Trethewey’s Poetry Inspires Inclusivity

by The Cowl Editor on November 16, 2017


Natasha Trethewey reading at the Library of Congress.
Natasha Trethewey reading at the Library of Congress. Photo courtesy of Wikimedia.

by Hannah Paxton ’19

Assistant Opinion Editor

“Poets are the unacknowledged legislators of the world,” said Jane Lunin Perel, a professor emeritus of creative writing at Providence College, quoting English poet Percy Bysshe Shelley at the College’s second annual Poetry and Fiction Series. Pulitzer Prize winner Natasha Trethewey embodied this ideal as this year’s featured poet, detailing the experiences of a young girl growing up in a biracial family and the concerns of the African American working class.

When we think of poetry, traditional writers such as Percy Bysshe Shelley, Lord Byron, and Robert Frost come to mind, all of whom are associated with poetry written on themes of nature and romance.

But today there is an expanded understanding of what is considered poetry. Modern-day poets like Trethewey expand the definition of poetry, speaking from true experience and giving voice to marginalized communities.

Trethewey has a unique background—she grew up with a black mother and white father who married illegally at the time, and later divorced when she was only six years old.

The poems she read from her collection last Thursday, November 9, speak not only to her own childhood naiveté but the pain and strife her mother underwent in an abusive second marriage that eventually led to her untimely death.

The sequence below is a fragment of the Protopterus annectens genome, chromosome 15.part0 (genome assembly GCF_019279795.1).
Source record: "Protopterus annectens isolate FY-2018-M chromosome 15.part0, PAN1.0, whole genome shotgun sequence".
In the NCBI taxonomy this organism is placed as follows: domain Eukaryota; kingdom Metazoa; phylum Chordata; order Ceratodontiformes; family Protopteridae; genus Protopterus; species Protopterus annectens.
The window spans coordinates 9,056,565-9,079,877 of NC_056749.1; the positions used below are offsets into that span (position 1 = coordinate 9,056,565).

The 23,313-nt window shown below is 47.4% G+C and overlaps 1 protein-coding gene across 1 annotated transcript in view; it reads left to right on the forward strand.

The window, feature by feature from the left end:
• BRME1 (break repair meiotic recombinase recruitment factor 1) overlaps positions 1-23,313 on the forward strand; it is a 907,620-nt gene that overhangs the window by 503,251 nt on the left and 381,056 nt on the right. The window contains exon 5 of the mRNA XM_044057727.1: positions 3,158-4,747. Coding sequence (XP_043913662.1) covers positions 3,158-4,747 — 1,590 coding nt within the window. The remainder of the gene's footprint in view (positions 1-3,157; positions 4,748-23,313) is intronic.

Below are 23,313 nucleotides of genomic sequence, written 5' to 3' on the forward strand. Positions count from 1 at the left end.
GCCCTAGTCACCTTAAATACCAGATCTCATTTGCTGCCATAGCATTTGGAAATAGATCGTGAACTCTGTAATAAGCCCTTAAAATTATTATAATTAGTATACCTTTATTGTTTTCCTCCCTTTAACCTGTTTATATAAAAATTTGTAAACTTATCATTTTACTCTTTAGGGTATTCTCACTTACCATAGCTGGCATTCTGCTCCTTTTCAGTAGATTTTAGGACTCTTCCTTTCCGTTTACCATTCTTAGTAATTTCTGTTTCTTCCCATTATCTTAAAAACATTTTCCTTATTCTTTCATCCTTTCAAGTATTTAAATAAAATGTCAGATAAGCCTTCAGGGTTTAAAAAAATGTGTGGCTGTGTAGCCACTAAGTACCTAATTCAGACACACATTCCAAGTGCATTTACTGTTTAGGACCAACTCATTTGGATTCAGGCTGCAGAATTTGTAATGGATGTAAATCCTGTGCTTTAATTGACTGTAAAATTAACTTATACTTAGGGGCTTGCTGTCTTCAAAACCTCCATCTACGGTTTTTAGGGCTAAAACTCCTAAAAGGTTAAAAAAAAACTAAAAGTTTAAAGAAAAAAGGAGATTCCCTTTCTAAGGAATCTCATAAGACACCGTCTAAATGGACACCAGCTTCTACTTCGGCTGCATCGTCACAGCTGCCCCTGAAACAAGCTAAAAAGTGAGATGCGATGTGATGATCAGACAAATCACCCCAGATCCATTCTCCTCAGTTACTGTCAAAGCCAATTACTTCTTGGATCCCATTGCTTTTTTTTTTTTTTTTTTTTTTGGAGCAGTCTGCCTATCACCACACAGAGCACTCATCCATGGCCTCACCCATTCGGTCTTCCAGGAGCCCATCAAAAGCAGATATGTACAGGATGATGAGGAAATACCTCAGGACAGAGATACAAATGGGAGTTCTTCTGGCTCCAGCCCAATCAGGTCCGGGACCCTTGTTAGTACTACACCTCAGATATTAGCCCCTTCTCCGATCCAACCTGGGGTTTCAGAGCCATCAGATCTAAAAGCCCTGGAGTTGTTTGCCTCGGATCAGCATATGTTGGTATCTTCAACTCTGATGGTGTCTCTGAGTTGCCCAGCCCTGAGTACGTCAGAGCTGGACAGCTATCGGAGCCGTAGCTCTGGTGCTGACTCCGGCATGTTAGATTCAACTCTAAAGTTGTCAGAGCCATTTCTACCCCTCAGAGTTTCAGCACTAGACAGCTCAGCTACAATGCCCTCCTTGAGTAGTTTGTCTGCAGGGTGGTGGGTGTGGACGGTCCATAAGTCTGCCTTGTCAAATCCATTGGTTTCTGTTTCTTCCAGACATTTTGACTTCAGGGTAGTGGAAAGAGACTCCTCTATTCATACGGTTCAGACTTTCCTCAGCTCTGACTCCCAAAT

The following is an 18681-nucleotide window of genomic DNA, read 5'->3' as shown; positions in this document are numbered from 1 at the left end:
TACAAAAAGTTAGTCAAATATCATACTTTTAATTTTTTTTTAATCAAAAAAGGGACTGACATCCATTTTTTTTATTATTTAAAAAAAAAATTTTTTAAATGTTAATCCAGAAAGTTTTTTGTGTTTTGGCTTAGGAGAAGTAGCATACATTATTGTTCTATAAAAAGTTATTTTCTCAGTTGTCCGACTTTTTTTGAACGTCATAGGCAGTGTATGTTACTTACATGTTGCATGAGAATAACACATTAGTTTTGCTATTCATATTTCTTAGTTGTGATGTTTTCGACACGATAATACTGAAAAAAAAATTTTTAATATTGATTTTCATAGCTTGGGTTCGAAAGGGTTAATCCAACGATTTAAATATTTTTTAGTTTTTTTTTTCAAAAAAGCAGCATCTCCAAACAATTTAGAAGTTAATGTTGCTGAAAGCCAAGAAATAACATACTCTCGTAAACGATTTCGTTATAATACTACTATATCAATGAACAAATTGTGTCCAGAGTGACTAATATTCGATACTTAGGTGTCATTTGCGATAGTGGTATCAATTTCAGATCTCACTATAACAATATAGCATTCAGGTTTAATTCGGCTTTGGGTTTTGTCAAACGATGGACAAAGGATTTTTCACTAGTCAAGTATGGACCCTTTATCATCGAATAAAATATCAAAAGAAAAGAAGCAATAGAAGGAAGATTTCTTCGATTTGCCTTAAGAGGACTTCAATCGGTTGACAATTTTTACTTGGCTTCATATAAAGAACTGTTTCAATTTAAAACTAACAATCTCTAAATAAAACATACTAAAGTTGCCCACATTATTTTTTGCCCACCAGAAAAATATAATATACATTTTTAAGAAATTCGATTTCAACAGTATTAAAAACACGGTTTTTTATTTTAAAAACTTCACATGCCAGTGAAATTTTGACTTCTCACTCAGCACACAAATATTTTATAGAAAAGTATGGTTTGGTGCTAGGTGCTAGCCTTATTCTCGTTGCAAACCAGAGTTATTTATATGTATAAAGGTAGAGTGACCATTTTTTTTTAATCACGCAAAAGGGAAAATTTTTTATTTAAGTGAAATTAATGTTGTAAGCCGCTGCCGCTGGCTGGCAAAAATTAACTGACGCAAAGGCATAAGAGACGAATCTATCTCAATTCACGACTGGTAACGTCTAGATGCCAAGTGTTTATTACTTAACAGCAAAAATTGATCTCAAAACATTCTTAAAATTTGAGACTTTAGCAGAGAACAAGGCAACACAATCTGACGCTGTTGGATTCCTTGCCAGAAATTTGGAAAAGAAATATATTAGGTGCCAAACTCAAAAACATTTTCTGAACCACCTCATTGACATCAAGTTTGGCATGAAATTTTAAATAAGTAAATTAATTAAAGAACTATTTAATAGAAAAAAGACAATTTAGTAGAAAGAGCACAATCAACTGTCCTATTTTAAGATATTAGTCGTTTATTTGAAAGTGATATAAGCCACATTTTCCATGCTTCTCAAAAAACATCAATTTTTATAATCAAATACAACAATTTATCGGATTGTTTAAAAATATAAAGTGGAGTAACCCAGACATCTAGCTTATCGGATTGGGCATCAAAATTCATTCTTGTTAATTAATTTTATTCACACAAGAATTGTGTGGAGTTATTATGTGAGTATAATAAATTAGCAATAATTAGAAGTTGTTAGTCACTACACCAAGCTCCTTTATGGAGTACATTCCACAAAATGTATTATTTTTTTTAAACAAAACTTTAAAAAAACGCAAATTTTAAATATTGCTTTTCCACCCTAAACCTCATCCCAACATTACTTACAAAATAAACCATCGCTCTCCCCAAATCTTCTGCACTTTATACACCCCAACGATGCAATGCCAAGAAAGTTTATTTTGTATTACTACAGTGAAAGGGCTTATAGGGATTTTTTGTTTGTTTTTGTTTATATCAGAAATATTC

The power of Trethewey’s poetry is that she does not simply tell the story of her past, but evokes feelings of innocence, sadness, frustration, and loss.

For that reason, the audience of students, faculty, and visitors were able to experience Trethewey’s journey with her from childhood to the hour that she spoke.

After losing both her parents, Trethewey chose to channel her emotions through poetry, demonstrating the curative influence of writing. What spoken words cannot explain, written art can express.

Poetry does not only heal; it also unifies. Trethewey once said, “Poetry’s a thing that belongs to everyone,” and it is one of the few things that does. Without it, many voices are silenced and stories are never told. Poetry has a way of destroying boundaries between people as well as opening minds instead of closing them.

Regardless of political, religious, or personal beliefs, poetry is one of the few mediums where everyone can connect on an emotional level. Poetry is a way of alleviating pain while also embracing it. It is a way of leaving the past behind without forgetting it entirely.

When poems are written they are no longer a private thought locked away, but a weight that is shared with everyone who listens to or reads them.

Poets like Trethewey are able to take an experience that is grim and unthinkable and transform it into something positive and enlightening.

While they are not rare, narratives like hers often go unheard, which is why it is so important that we not only listen to her story, but actively engage with it as well.

In a world where many people’s ideas are repressed in most media outlets, Trethewey’s poetry allows for countless voices to be brought to light and heard.